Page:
Pro-Con: Bandwagon of social media trends


The world revolves around social media. There will be Instagram, Twitter, Facebook, and many other mobile applications present practically everywhere a person could dream of going.

Social media is seen so frequently because it keeps people connected, especially teenagers, in a way that was impossible until a couple of years ago. This connection occurs between not only the social media sites, but also the trends that happen along with them.

Trends such as Snapchat and Instagram stories allow teenagers to share good things and exciting events they are participating in with a specific audience. Only “friends” and “followers” can see these stories, and posting on these websites make it easy to share what they are doing to an intended audience in a few seconds.

Another trend, Pokémon Go, had people of all ages getting active and associating with others.  A perfect example of this is Downtown Jackson over the summer of 2016.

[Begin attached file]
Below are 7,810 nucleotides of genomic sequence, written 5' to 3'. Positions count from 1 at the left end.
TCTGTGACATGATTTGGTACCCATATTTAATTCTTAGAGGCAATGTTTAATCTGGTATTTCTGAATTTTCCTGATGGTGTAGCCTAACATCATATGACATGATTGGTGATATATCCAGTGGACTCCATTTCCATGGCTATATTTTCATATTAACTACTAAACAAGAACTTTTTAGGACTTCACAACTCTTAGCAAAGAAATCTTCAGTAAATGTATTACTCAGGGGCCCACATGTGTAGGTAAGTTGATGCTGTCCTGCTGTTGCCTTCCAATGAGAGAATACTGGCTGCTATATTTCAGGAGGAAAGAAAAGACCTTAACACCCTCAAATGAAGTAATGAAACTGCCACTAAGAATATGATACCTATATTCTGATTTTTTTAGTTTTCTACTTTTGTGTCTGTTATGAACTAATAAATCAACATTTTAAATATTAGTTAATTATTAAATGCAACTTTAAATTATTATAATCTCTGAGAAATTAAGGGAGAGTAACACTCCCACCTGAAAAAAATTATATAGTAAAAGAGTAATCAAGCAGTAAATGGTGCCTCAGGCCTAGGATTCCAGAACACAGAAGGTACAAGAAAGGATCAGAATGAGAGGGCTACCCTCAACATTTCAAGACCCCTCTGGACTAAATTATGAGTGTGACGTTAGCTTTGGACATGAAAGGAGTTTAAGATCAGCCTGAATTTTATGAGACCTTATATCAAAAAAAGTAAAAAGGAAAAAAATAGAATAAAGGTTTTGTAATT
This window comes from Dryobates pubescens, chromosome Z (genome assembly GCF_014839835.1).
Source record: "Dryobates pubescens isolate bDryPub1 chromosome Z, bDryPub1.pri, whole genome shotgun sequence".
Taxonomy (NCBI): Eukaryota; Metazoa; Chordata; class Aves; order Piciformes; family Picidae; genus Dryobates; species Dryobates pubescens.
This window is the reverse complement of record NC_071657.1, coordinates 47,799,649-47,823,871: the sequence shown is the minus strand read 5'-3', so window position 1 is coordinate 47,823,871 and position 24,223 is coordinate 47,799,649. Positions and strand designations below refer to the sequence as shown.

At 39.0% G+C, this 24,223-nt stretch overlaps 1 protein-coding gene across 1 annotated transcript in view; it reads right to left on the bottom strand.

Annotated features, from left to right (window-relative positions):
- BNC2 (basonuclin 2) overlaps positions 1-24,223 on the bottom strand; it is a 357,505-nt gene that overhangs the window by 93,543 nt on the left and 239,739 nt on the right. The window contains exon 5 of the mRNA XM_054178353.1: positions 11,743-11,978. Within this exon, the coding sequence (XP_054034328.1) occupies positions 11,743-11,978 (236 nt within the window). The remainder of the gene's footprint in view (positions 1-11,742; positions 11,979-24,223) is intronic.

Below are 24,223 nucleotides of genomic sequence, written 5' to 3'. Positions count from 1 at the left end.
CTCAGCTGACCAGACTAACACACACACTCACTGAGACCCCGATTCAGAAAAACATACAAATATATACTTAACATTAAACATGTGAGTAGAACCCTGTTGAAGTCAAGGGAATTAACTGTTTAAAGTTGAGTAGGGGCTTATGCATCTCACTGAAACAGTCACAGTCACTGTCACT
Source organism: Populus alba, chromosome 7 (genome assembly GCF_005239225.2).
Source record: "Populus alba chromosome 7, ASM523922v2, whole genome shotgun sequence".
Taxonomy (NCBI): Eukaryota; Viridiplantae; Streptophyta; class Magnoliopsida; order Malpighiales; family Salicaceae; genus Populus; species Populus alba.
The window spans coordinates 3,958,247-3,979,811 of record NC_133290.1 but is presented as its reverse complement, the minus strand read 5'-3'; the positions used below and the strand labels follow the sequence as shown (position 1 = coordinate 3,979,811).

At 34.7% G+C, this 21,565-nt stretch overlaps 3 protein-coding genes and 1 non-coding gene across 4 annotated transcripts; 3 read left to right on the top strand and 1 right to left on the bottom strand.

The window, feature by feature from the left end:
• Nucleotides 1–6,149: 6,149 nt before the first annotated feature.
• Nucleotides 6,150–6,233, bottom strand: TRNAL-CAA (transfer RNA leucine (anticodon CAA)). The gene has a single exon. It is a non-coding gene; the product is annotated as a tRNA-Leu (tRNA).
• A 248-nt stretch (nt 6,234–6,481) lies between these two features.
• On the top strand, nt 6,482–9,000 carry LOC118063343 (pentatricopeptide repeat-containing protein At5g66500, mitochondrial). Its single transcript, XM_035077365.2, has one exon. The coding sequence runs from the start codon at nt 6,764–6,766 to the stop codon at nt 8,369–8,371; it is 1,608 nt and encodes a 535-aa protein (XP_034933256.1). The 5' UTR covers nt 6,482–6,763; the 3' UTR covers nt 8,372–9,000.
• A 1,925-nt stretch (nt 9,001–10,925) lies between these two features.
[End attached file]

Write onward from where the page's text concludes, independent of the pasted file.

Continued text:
I personally was impacted by this and would go downtown and walk around for hours with a few of my friends, along with the other 100 people that were there.

Even though there are some irrelevant trends such as “dabbing” and water bottle flipping, these trends do not hurt anyone. They continue to help make new friends and stay connected.
    Jumping on the bandwagon of social trends murder every piece of originality we hold. As a society we have traded in our own opinions for those that others like and approve of.

Most people today all seem to be almost the same. They act the same, love the same songs, and wear the same clothes since they bandwagon on the trends they see on media outlets without realizing it.

People listen to certain songs, criticize books they have never read, dab, and do all the “dances” because it is all the rage nowadays and they see it online and think that if they do it they will be perceived as cool by their peers.

Especially in schools the bandwagon effect is prominent. When I was in junior high the “Don’t Judge Me” challenge was a big deal.

A large majority of teenagers partook in this video challenge where young adults would purposely make themselves be unattractive using makeup and messing up their hair, pretending they did not care how they looked. They would then redo their hair and makeup acting more confident than when the video started.

These videos would unintentionally lower the self esteem of their peers and others watching the video.

Originality and personal opinions are beneficial attributes for teenager of today’s society; the bandwagon effect is slowly taking those away.